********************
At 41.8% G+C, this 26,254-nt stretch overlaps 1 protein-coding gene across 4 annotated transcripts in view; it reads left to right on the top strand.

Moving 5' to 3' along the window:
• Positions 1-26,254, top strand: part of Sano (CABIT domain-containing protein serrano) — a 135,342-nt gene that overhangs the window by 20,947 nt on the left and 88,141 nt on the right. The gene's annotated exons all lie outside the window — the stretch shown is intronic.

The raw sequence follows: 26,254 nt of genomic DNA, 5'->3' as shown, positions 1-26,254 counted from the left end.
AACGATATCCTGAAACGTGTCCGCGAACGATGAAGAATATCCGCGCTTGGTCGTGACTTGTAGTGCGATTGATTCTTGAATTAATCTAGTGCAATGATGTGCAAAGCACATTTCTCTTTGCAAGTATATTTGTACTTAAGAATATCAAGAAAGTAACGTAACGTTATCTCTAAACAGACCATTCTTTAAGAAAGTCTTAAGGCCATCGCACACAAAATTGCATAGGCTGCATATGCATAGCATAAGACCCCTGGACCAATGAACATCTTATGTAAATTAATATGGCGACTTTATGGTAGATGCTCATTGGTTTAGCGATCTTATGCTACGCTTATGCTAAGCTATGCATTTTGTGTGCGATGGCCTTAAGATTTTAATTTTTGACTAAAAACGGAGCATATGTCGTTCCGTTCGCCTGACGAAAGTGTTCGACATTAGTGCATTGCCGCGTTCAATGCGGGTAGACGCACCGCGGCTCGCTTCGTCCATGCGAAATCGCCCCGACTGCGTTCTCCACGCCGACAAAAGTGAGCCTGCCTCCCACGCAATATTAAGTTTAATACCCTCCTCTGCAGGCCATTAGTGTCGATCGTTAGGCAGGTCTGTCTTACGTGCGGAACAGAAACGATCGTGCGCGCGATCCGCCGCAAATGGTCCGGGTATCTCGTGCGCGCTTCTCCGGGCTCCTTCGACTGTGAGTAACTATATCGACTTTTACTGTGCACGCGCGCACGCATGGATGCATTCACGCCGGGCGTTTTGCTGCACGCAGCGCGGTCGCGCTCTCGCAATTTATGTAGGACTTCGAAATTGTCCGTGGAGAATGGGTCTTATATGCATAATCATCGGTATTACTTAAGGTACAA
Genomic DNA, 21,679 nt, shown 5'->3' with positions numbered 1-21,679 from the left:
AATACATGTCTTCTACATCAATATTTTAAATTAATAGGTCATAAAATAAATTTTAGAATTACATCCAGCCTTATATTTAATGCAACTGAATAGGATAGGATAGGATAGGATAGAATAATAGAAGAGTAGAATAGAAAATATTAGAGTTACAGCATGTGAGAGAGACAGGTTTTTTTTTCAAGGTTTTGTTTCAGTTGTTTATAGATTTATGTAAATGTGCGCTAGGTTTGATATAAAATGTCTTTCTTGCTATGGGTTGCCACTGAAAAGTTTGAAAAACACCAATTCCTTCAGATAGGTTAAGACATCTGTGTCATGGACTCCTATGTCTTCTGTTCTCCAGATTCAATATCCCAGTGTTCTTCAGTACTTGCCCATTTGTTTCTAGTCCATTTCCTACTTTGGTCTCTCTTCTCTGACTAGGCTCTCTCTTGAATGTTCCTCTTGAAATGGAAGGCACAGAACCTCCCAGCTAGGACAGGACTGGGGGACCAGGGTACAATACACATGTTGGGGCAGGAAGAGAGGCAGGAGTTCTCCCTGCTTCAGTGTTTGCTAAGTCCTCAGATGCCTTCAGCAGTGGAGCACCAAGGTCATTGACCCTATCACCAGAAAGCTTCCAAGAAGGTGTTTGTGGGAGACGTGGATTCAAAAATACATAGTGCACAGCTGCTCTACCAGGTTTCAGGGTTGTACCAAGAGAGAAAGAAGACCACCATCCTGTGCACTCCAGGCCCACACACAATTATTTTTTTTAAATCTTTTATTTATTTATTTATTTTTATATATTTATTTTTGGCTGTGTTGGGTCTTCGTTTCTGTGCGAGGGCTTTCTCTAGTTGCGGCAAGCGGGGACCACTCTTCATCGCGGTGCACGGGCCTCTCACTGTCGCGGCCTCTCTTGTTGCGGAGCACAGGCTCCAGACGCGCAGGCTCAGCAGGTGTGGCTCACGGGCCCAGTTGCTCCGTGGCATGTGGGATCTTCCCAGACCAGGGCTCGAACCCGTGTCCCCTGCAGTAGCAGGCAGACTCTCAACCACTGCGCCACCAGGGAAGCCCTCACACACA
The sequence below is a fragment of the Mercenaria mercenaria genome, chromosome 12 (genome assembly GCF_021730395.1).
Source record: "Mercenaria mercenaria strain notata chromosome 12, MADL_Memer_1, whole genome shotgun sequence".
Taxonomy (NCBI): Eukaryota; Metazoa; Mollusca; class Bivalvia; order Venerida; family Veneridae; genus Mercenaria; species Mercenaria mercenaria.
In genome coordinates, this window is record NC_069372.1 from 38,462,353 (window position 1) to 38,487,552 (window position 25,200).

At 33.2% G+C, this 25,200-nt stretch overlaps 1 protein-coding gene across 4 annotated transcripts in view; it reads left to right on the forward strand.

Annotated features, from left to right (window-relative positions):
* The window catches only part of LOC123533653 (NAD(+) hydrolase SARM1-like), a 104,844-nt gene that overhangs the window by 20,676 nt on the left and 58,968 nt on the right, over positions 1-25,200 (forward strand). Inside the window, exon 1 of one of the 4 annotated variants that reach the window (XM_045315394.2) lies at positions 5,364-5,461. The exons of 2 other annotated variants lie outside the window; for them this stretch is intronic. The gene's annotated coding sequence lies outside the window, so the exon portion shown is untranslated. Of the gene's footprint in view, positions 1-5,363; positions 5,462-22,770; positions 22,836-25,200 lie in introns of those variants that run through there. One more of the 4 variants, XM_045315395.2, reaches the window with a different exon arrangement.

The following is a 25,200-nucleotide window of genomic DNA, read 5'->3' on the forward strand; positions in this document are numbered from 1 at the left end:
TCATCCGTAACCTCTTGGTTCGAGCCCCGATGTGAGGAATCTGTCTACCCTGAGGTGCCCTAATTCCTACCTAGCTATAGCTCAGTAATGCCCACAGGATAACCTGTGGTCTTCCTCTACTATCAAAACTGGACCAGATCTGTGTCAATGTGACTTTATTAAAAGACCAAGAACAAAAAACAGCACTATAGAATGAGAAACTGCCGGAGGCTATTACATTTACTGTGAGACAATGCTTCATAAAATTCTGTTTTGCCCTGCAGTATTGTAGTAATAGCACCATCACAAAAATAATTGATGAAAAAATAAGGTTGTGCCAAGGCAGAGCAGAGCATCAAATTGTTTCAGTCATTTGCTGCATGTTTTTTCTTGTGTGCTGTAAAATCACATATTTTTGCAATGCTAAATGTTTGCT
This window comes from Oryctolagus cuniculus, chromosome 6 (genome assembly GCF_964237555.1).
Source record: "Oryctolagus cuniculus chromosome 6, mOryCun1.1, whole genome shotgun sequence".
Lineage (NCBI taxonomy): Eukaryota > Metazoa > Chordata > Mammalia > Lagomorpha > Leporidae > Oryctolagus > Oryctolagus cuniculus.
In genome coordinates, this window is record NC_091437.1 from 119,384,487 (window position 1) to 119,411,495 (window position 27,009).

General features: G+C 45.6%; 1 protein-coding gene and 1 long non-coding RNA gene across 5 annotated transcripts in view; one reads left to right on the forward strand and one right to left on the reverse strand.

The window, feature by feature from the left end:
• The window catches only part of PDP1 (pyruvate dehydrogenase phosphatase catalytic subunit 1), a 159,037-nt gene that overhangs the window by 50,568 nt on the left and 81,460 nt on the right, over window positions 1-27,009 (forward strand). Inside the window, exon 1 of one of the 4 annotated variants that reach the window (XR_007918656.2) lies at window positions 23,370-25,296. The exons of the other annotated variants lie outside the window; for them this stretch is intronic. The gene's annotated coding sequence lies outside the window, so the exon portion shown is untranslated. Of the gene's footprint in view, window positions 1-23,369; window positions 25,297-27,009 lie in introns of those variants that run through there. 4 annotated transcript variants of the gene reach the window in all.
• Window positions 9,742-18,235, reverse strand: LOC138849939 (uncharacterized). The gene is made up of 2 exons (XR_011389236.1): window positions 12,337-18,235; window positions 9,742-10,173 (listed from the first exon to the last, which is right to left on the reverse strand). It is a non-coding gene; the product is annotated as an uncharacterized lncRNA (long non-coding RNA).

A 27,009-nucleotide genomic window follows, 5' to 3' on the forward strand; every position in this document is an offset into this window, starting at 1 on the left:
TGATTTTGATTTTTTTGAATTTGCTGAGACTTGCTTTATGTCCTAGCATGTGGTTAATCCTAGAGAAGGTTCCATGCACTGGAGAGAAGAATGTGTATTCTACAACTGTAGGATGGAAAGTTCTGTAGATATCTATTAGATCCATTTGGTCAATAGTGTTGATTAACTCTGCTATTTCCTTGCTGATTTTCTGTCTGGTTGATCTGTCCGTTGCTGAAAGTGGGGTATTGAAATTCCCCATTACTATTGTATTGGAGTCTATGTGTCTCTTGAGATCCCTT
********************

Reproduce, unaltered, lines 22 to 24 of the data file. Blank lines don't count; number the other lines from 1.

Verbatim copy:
The window, feature by feature from the left end:
• The window catches only part of PDP1 (pyruvate dehydrogenase phosphatase catalytic subunit 1), a 159,037-nt gene that overhangs the window by 50,568 nt on the left and 81,460 nt on the right, over window positions 1-27,009 (forward strand). Inside the window, exon 1 of one of the 4 annotated variants that reach the window (XR_007918656.2) lies at window positions 23,370-25,296. The exons of the other annotated variants lie outside the window; for them this stretch is intronic. The gene's annotated coding sequence lies outside the window, so the exon portion shown is untranslated. Of the gene's footprint in view, window positions 1-23,369; window positions 25,297-27,009 lie in introns of those variants that run through there. 4 annotated transcript variants of the gene reach the window in all.
• Window positions 9,742-18,235, reverse strand: LOC138849939 (uncharacterized). The gene is made up of 2 exons (XR_011389236.1): window positions 12,337-18,235; window positions 9,742-10,173 (listed from the first exon to the last, which is right to left on the reverse strand). It is a non-coding gene; the product is annotated as an uncharacterized lncRNA (long non-coding RNA).